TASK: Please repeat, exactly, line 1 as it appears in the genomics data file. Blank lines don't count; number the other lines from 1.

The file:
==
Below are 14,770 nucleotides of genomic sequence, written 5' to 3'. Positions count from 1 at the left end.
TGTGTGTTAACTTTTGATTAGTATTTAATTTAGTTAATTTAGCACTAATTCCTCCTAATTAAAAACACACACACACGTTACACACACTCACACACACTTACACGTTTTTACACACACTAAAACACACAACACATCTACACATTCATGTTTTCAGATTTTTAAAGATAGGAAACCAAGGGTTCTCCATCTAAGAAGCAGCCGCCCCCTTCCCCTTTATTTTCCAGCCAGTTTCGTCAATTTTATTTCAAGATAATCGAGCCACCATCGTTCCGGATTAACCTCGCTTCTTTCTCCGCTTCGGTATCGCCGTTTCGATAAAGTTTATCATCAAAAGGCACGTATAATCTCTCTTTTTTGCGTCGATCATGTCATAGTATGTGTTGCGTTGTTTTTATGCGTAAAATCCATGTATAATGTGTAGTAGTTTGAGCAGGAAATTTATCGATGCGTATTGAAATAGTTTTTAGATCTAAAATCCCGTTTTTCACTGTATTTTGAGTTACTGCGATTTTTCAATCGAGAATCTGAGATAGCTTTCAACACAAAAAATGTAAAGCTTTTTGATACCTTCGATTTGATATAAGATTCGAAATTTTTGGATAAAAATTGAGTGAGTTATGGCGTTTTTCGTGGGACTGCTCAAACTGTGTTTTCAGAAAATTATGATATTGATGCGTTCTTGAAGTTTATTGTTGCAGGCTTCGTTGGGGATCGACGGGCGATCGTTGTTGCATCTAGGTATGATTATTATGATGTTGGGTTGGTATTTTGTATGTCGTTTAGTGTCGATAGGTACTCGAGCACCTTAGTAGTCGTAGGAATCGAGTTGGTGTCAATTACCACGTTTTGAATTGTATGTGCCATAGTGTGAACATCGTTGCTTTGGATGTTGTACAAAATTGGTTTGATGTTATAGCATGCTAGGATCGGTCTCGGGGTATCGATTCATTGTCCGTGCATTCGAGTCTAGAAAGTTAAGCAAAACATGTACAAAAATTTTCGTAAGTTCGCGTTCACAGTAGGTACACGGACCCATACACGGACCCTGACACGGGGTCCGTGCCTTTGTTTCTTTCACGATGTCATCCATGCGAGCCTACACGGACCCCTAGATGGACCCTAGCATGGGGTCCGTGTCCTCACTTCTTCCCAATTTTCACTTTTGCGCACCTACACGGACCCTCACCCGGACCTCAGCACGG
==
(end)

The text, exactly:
Below are 14,770 nucleotides of genomic sequence, written 5' to 3'. Positions count from 1 at the left end.